Spells, nails and magic maids

Saudi newspaper article about “threats from some maids and servants and their satanic games of witchcraft and sorcery”

Away from our Hajj coverage, for which we are currently filming some feature reports to be released in the next week, I thought I would share something I came across in a leading English language Saudi daily The Saudi Gazette entitled ‘Magic Maids’.

This is how it opened:

“We must face up to the threats from some maids and servants and their satanic games of witchcraft and sorcery, their robbery, murder, entrapment of husbands, corruption of children and other countless stories of crime that have been highlighted by both experts and victims of these crimes.”

As I checked to see whether this was a The Onion-type satirical column I recalled the recent appeal by Amnesty International for Saudi King Abdullah to commute the death sentences of Lebanese national Ali Hussain Sibat and Sudanese national Abdul Hamid bin Hussain bin Moustafa al-Fakki.

The men were convicted to death for sorcery. And this wasn’t Saudi’s version of The Onion.

Part of the evidence used against Sibat, who was arrested in Saudi while on pilgrimage, were the predictions he made on a Lebanese TV programme.

It made me wonder how some of the political analysts and financial forecasters I’ve interviewed would fare if the same standards applied to them.

But given the title, The Saudi Gazette article was only interested in maids – and not any other alleged broomriding spell-casting deviants.

It spoke of foreign maids living in a “…strange world of spells and amulets.”

Rhetorically the writer asks: “Who does not know about Siti, the Indonesian maid who carried out more than 35 devilish acts? Siti was arrested and convicted and the services of a scholar specializing in Al-Ruqa’a Al-Shariya (treatment through recitation of verses from the Holy Quran) were requested. The scholar said the eldest son was suffering from a powerful magic spell affecting him from inside his body.”

LP Ariyawathie, a 49-year-old Sri Lankan maid  didn’t have spells, but nails inside her body. Sri Lankan doctors confirmed 24 nails were driven into her flesh.

She claims this was done by her Saudi employers as punishment. Attitudes to foreign maids as evidenced in The Saudi Gazette may help provide an indication as to why the Saudi government “questioned her account”.

In October, Sri Lankan President Mahinda Rajapaksa made an appeal to King Abdullah to spare the life of a housemaid convicted of killing an infant.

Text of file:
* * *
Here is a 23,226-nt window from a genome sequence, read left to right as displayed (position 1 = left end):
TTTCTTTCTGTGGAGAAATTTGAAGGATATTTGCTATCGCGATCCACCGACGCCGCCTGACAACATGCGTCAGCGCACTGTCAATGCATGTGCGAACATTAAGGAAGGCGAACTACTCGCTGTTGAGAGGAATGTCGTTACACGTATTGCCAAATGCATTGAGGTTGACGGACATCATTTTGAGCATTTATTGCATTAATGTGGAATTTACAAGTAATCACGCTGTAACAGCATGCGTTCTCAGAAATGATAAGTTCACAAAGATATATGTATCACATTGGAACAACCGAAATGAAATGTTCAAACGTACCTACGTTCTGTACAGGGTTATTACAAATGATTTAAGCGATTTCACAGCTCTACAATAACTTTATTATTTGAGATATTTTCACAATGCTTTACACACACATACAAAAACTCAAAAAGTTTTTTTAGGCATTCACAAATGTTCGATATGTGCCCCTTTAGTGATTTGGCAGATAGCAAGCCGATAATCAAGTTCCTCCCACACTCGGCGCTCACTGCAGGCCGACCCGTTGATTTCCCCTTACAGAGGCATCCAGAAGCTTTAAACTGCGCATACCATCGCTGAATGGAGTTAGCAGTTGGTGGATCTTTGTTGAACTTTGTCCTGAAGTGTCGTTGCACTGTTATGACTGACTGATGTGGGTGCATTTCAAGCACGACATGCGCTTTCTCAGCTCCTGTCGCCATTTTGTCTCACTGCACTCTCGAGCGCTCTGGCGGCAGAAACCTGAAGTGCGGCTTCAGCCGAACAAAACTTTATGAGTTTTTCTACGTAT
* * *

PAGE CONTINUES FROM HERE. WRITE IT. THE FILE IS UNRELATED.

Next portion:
Rizana Nafeek, who was 17 at the time, was convicted of killing a four-month-old child. 

She originally confessed to killing the baby, but later retracted her statement saying it had been given under duress – and insisted the child’s death was an accident.

There are also unconfirmed reports that Saudi Arabia may soon impose a ban on Sri Lankan workers looking to find jobs there.

Over half a million Sri Lankans live and work in Saudi Arabia, many in low-income jobs as maids.

But back to The Saudi Gazette article: “Studies show that 60 per cent of these crimes relate to witchcraft and sorcery.”  No further details of, or reference to, the studies were provided.

It proceeded to include testimony of a maid who confessed to being a sorceress, who only undid a spell she had cast on her employer at the behest of his crying mother.

Anti-witchcraft activist Fatima Al-Hasan advises fellow Saudis to search maids “for amulets, talismans or similar items” in the article.

Social science scholar Dr Abla Hasnain called for media to “raise awareness about this menace”.

Naif Abdulaziz Al-Saeed, interpreter of dreams, cautioned against “giving used clothing or food, particularly dates or meat, to maids or their companions such as drivers, who may have links to witchcraft and sorcery”.

I just couldn’t help but wonder why these maids didn’t have any spells up their sleeves back in their home countries?

It would save themselves the hassle of traveling to Saudi Arabia, performing heavy household work, receiving non-lucrative pay and facing authorities who seem quite well-prepared to prosecute them for their “satanic games of witchcraft and sorcery, their robbery, murder, entrapment of husbands, corruption of children and other countless stories of crime”.

Or maybe the spells only work in Saudi Arabia…

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